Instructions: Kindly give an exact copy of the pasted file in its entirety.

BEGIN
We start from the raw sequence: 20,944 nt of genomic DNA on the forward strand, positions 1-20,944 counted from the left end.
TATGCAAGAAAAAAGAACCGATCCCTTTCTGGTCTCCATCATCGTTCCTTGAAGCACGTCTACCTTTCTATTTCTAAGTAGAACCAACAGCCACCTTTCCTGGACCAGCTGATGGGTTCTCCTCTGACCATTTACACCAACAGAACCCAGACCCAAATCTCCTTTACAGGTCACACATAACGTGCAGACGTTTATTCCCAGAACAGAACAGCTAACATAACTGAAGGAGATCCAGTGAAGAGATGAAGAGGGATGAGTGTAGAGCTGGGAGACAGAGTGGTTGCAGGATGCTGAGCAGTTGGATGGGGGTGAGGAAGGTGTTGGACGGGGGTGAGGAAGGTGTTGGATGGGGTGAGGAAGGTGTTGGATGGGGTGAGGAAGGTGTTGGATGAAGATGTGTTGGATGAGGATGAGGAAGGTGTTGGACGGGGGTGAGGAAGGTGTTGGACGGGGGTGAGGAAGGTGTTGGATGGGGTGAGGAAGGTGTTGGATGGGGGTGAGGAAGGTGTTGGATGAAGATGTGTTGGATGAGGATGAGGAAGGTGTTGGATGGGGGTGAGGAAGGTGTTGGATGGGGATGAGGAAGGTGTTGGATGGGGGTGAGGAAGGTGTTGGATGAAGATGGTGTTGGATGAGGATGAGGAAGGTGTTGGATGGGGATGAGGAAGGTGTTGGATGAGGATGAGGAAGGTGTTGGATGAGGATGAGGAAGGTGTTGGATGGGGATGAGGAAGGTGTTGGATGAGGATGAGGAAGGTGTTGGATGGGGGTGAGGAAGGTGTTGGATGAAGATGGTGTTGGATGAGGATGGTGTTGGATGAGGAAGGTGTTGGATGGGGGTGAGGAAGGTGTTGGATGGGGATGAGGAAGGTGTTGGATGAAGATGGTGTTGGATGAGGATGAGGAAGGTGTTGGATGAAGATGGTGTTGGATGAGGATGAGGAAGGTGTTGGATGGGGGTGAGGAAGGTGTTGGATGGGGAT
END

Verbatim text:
We start from the raw sequence: 20,944 nt of genomic DNA on the forward strand, positions 1-20,944 counted from the left end.
TATGCAAGAAAAAAGAACCGATCCCTTTCTGGTCTCCATCATCGTTCCTTGAAGCACGTCTACCTTTCTATTTCTAAGTAGAACCAACAGCCACCTTTCCTGGACCAGCTGATGGGTTCTCCTCTGACCATTTACACCAACAGAACCCAGACCCAAATCTCCTTTACAGGTCACACATAACGTGCAGACGTTTATTCCCAGAACAGAACAGCTAACATAACTGAAGGAGATCCAGTGAAGAGATGAAGAGGGATGAGTGTAGAGCTGGGAGACAGAGTGGTTGCAGGATGCTGAGCAGTTGGATGGGGGTGAGGAAGGTGTTGGACGGGGGTGAGGAAGGTGTTGGATGGGGTGAGGAAGGTGTTGGATGGGGTGAGGAAGGTGTTGGATGAAGATGTGTTGGATGAGGATGAGGAAGGTGTTGGACGGGGGTGAGGAAGGTGTTGGACGGGGGTGAGGAAGGTGTTGGATGGGGTGAGGAAGGTGTTGGATGGGGGTGAGGAAGGTGTTGGATGAAGATGTGTTGGATGAGGATGAGGAAGGTGTTGGATGGGGGTGAGGAAGGTGTTGGATGGGGATGAGGAAGGTGTTGGATGGGGGTGAGGAAGGTGTTGGATGAAGATGGTGTTGGATGAGGATGAGGAAGGTGTTGGATGGGGATGAGGAAGGTGTTGGATGAGGATGAGGAAGGTGTTGGATGAGGATGAGGAAGGTGTTGGATGGGGATGAGGAAGGTGTTGGATGAGGATGAGGAAGGTGTTGGATGGGGGTGAGGAAGGTGTTGGATGAAGATGGTGTTGGATGAGGATGGTGTTGGATGAGGAAGGTGTTGGATGGGGGTGAGGAAGGTGTTGGATGGGGATGAGGAAGGTGTTGGATGAAGATGGTGTTGGATGAGGATGAGGAAGGTGTTGGATGAAGATGGTGTTGGATGAGGATGAGGAAGGTGTTGGATGGGGGTGAGGAAGGTGTTGGATGGGGAT